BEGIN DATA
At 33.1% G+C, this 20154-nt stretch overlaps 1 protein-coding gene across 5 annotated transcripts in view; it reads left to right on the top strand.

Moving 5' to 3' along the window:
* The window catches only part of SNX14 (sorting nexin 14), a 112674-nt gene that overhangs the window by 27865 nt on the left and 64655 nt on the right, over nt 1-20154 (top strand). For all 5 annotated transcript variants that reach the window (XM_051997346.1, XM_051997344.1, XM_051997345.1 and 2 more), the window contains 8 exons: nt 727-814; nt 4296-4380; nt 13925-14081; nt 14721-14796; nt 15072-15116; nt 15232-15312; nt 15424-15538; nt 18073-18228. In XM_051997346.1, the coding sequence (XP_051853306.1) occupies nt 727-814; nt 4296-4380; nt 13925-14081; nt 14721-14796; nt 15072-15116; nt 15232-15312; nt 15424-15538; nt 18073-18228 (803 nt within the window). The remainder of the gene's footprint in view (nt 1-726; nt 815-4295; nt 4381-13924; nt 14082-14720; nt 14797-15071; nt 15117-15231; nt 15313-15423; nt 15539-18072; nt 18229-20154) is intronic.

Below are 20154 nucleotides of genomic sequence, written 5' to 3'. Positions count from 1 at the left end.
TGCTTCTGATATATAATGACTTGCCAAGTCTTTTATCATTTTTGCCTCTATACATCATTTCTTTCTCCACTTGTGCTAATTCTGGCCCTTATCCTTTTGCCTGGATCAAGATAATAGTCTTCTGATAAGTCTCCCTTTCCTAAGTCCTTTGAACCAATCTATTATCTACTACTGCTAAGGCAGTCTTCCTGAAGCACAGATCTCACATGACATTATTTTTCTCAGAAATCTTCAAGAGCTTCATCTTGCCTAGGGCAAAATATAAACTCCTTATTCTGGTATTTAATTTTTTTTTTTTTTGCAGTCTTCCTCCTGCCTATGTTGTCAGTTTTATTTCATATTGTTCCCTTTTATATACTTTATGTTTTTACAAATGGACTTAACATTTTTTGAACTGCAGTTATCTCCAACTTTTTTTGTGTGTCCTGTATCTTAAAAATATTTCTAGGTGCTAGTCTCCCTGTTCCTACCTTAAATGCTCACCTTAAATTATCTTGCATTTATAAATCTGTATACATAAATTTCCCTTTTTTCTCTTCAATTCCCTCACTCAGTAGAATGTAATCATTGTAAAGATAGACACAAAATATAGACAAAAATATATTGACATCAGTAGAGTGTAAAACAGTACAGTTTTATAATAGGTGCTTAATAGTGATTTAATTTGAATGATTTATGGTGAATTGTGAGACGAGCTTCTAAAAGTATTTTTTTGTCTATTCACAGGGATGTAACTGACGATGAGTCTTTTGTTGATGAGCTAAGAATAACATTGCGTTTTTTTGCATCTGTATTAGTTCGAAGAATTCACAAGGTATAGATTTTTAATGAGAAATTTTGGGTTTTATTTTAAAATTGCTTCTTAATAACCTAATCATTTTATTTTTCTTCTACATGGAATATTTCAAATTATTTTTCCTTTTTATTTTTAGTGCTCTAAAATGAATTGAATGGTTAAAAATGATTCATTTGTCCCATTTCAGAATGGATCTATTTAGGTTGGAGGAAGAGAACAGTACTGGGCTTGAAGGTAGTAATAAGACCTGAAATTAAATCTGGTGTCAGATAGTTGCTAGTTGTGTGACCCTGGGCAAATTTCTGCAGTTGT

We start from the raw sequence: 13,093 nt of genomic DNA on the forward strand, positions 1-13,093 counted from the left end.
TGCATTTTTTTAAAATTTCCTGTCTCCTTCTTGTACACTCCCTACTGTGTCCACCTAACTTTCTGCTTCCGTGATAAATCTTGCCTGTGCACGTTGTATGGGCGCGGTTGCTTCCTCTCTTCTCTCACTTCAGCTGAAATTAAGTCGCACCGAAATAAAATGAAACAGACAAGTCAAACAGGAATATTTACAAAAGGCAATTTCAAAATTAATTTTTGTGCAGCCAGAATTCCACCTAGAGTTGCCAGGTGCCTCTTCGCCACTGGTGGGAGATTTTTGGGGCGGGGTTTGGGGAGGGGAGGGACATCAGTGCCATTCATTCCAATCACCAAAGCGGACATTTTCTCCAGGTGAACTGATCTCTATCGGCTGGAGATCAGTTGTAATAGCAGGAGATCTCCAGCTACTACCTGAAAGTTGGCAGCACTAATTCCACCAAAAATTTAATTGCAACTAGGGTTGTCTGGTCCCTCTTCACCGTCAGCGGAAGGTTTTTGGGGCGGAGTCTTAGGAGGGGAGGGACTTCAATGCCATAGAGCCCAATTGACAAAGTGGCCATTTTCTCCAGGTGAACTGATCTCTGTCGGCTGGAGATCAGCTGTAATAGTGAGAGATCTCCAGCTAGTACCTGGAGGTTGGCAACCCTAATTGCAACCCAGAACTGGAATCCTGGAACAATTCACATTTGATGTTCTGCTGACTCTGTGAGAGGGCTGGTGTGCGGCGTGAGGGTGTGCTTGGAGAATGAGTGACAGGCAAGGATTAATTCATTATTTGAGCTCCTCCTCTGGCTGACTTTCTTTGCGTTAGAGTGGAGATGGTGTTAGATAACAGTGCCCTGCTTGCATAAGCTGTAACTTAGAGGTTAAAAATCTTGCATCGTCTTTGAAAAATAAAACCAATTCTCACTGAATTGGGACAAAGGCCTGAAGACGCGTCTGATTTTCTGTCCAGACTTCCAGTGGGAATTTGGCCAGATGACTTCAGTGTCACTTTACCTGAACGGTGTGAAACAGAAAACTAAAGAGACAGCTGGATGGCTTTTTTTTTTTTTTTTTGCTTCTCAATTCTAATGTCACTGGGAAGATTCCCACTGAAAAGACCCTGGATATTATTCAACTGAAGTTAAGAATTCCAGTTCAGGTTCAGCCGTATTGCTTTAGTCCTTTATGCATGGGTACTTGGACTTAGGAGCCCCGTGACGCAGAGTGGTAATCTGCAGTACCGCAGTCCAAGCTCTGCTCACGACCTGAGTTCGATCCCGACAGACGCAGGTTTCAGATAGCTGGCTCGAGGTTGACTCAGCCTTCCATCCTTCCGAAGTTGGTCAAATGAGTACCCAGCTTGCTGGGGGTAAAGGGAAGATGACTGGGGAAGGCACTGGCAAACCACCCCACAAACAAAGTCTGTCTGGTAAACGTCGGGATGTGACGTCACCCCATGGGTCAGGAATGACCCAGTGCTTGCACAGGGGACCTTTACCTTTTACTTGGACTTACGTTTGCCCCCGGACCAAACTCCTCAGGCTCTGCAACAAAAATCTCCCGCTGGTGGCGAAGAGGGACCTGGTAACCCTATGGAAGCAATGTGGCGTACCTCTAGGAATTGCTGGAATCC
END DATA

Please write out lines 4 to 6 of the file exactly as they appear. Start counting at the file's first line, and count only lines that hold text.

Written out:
Below are 20154 nucleotides of genomic sequence, written 5' to 3'. Positions count from 1 at the left end.
TGCTTCTGATATATAATGACTTGCCAAGTCTTTTATCATTTTTGCCTCTATACATCATTTCTTTCTCCACTTGTGCTAATTCTGGCCCTTATCCTTTTGCCTGGATCAAGATAATAGTCTTCTGATAAGTCTCCCTTTCCTAAGTCCTTTGAACCAATCTATTATCTACTACTGCTAAGGCAGTCTTCCTGAAGCACAGATCTCACATGACATTATTTTTCTCAGAAATCTTCAAGAGCTTCATCTTGCCTAGGGCAAAATATAAACTCCTTATTCTGGTATTTAATTTTTTTTTTTTTTGCAGTCTTCCTCCTGCCTATGTTGTCAGTTTTATTTCATATTGTTCCCTTTTATATACTTTATGTTTTTACAAATGGACTTAACATTTTTTGAACTGCAGTTATCTCCAACTTTTTTTGTGTGTCCTGTATCTTAAAAATATTTCTAGGTGCTAGTCTCCCTGTTCCTACCTTAAATGCTCACCTTAAATTATCTTGCATTTATAAATCTGTATACATAAATTTCCCTTTTTTCTCTTCAATTCCCTCACTCAGTAGAATGTAATCATTGTAAAGATAGACACAAAATATAGACAAAAATATATTGACATCAGTAGAGTGTAAAACAGTACAGTTTTATAATAGGTGCTTAATAGTGATTTAATTTGAATGATTTATGGTGAATTGTGAGACGAGCTTCTAAAAGTATTTTTTTGTCTATTCACAGGGATGTAACTGACGATGAGTCTTTTGTTGATGAGCTAAGAATAACATTGCGTTTTTTTGCATCTGTATTAGTTCGAAGAATTCACAAGGTATAGATTTTTAATGAGAAATTTTGGGTTTTATTTTAAAATTGCTTCTTAATAACCTAATCATTTTATTTTTCTTCTACATGGAATATTTCAAATTATTTTTCCTTTTTATTTTTAGTGCTCTAAAATGAATTGAATGGTTAAAAATGATTCATTTGTCCCATTTCAGAATGGATCTATTTAGGTTGGAGGAAGAGAACAGTACTGGGCTTGAAGGTAGTAATAAGACCTGAAATTAAATCTGGTGTCAGATAGTTGCTAGTTGTGTGACCCTGGGCAAATTTCTGCAGTTGT

We start from the raw sequence: 13,093 nt of genomic DNA on the forward strand, positions 1-13,093 counted from the left end.